Emergency Services: Tooth Aches
Imagine if you are experiencing severe pain around one of your molars, enough to keep you awake at night. Or you have tooth pain from knocked out (avulsed) teeth, and you don’t know how you’re going to make it through the day.
Suffering from a tooth trauma can be an extremely agonizing experience. Dental emergencies can occur at any time and you may be hesitant to go for treatment. Seek emergency care with FrontLine ER as soon as possible. We are prepared and equipped for any type of dental emergency be it day or night, we are on standby to advise and treat you.
We at FrontLine ER want to give you some tips on how to deal with a toothache or tooth trauma so you can be as comfortable as possible.
What could cause a severe toothache?
There are many reasons you could suffer from a toothache, these are just a few:
• The eruption of a tooth through the gums. These are usually wisdom (third molars) teeth or the presence of misaligned or impacted molars.
• Temporomandibular Joint Disorder is a condition where the joint connecting the skull and the lower jaw is inflamed.
• Any sort of infection in the gums or the root that can cause tooth decay or cavities. Dental work, such as crowns or root canals that may have damaged fillings.
• Dental injury from accidental falls, car accidents, or sporting accidents.
• Bruxism which can lead to tooth fracture thus causing pain.
When Your Dentist Is Not Available
There are dental emergencies that may not be considered as life-threatening, but they still require immediate care. Most toothache emergencies don’t always occur during the day when your dentist’s office is open. In such instances, visit the FrontLine ER, our emergency physicians are well rounded and can attend to any kind of emergency including dental treatment.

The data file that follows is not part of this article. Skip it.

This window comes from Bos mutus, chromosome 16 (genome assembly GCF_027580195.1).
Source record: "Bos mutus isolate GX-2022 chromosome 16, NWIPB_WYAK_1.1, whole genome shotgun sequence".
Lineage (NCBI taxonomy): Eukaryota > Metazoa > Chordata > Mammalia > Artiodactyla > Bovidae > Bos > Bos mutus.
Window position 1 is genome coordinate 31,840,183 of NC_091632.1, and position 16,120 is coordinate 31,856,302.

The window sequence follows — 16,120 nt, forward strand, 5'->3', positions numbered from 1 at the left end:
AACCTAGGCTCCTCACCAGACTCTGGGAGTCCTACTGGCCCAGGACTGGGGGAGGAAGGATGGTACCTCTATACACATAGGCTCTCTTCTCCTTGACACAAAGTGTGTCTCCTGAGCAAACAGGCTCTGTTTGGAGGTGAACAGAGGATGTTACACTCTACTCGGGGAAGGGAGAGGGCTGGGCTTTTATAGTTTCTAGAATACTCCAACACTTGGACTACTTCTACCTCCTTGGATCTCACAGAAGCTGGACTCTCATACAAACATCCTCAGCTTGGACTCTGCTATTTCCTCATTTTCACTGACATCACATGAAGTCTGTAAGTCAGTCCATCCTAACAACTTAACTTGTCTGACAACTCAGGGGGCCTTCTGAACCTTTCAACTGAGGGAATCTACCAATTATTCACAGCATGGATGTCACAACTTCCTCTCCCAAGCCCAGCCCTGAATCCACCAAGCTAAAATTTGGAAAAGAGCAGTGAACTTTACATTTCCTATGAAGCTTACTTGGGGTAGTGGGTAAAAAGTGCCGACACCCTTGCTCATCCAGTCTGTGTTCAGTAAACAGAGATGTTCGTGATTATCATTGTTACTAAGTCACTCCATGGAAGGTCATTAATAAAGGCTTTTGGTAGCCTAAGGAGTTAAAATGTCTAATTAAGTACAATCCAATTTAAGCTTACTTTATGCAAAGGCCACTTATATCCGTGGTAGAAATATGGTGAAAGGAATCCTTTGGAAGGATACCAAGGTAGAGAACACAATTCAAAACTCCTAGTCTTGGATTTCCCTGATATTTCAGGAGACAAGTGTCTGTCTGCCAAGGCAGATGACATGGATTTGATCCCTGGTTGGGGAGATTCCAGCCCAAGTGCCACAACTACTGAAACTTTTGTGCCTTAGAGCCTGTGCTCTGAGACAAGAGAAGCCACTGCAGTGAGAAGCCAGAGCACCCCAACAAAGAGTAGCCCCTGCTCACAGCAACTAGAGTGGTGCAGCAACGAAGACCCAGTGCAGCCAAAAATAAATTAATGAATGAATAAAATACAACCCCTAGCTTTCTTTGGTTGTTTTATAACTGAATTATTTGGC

Emergency Medical Treatment
• Dental Abscesses
Emergencies like severe teeth abscesses can be dangerous. Toothaches that result from abscess formation cannot be relieved by a simple painkiller; you need to go to an emergency room. An abscess may require an additional antibiotic treatment.
• Injuries Involving Periodontal Tissues
Damaged tooth is repositioned back into tooth socket after the surface has been cleaned with saline. A splint is then applied and monitored later for further treatment. If the tooth is displaced, the tooth may be left to allow for a spontaneous eruption on its own. However, if the damage is severe, then orthodontic reposition or surgical repositioning is needed.
• Injuries to the Hard Dental Tissues and the Pulp
There are a number of treatment options for a root and crown fracture depending on the clinical findings. Subject to the location of the fracture, the loose segments are stabilized by cementing them into place if still available. If not then a supragingival restoration is done. In case the root of the tooth is still forming, pulp capping, partial or coronal pulpotomy can be performed.
• Restorative Emergencies
During the emergency appointment, a set of radiographs is taken to evaluate any underlying caries, bone loss or possible abscess. The examination results will provide options on the tooth’s prognosis, which may include extraction, a new restoration, or root canal. The diagnosis includes the tooth’s strength and ability to be restored.
The management of such emergencies may include cleaning all the residues to carefully look at any unidentified caries or fractures. There are specific details that need to be assessed such as margins, gingivae and contact points; before the crown can be re-cemented. Stronger cement may be needed particularly in cases of heavy occlusal forces.
If the underlying structure has become deficient due to dental cavities, an immediate restoration of the abutment may be essential. Treatment plans can also differ depending on the addition of a root canal treatment or a temporary crown.
• Acute Oral Medical and Surgical Conditions
Subsequent to a tooth extraction, a blood clot may form inadequately in the socket thus causing a painful infection known as a ‘dry socket’ or post-extraction pain and infection. Radiography may be performed and the images used to determine if there is residual root or bony sequestrum, which could be the main cause of the infection.
It is characterized by a rancid odor and penetrating pain that extends to the ear and neck. This condition can be treated by watering the socket with chlorhexidine or warm saline to remove any remains. Next, the socket is dressed with iodoform paraffin paste and lidocaine gel on gauze to protect the socket from painful stimulants.
Toothaches can seem very common but unfortunately, it can also be a sign of a more alarming health concern. Impending heart disease or nerve disorders can sometimes show themselves as tooth, jaw, or ear pain. FrontLine ER recommends that patients suffering from any kind of prolonged toothache or related symptoms of an infected tooth, to seek out professional advice by getting treatment as soon as possible.